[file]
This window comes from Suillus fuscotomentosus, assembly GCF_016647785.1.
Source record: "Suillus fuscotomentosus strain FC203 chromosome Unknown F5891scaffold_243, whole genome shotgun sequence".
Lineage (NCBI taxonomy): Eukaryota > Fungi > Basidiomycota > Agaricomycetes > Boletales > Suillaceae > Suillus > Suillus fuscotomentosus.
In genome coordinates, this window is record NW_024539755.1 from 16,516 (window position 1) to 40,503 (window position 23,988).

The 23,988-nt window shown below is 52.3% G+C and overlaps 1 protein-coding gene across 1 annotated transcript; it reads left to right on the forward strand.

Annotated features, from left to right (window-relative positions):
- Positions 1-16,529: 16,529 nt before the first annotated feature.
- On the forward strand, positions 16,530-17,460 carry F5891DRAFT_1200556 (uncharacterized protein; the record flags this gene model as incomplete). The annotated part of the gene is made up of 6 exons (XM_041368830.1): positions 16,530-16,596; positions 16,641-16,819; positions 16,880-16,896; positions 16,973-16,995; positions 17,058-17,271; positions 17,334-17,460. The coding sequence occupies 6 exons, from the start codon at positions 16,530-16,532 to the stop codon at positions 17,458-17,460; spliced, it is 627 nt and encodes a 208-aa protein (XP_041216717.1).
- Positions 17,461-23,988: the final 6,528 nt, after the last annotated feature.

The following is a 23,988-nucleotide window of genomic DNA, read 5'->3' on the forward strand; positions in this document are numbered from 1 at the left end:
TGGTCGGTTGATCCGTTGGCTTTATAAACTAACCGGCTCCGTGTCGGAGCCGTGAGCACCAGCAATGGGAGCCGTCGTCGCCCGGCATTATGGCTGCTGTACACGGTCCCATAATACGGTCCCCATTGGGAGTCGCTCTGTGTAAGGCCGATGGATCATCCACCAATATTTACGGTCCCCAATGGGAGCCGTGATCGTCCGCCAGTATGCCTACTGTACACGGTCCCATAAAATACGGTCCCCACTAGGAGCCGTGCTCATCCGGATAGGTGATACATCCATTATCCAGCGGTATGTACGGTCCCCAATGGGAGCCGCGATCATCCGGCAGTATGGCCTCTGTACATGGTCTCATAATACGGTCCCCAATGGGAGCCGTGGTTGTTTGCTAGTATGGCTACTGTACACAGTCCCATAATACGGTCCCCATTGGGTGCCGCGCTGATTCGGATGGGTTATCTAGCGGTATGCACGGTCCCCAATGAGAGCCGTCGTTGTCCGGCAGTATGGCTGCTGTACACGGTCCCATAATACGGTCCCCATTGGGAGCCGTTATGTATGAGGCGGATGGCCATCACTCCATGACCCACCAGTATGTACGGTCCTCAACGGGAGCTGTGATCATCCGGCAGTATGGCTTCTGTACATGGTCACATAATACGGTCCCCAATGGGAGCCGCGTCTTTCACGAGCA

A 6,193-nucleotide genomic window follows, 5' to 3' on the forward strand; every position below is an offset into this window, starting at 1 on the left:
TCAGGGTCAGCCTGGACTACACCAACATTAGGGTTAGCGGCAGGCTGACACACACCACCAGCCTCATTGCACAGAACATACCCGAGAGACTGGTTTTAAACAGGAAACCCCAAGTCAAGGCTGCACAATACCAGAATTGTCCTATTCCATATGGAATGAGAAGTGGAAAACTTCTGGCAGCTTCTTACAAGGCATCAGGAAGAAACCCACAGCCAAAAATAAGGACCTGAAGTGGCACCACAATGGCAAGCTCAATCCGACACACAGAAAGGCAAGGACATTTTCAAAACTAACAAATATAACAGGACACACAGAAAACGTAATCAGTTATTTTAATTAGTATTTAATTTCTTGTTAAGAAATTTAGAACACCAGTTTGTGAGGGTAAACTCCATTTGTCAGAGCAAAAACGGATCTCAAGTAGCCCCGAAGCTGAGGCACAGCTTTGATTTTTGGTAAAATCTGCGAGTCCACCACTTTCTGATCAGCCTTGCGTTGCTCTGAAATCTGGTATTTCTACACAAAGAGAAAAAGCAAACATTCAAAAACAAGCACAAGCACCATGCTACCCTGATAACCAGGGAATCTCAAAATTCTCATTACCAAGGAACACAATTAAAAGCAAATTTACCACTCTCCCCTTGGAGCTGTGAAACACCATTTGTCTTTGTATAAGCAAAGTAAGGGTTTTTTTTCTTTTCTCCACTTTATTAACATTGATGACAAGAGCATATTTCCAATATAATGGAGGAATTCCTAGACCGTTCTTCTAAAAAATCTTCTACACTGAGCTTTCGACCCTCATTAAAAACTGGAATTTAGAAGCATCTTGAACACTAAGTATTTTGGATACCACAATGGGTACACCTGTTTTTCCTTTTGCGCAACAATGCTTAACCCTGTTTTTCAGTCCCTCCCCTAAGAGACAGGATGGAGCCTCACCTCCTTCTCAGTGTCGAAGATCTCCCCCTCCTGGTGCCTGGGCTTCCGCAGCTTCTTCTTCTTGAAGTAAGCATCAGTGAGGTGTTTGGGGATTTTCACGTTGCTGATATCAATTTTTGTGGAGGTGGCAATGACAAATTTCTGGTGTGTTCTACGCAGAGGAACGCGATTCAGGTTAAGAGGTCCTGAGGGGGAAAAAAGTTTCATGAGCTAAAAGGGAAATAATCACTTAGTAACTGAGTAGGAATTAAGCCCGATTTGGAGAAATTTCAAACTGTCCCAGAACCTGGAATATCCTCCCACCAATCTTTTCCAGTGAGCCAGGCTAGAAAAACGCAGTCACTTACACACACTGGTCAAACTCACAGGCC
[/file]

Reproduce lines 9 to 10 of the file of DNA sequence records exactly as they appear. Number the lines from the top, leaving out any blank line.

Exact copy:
- Positions 17,461-23,988: the final 6,528 nt, after the last annotated feature.

The following is a 23,988-nucleotide window of genomic DNA, read 5'->3' on the forward strand; positions in this document are numbered from 1 at the left end: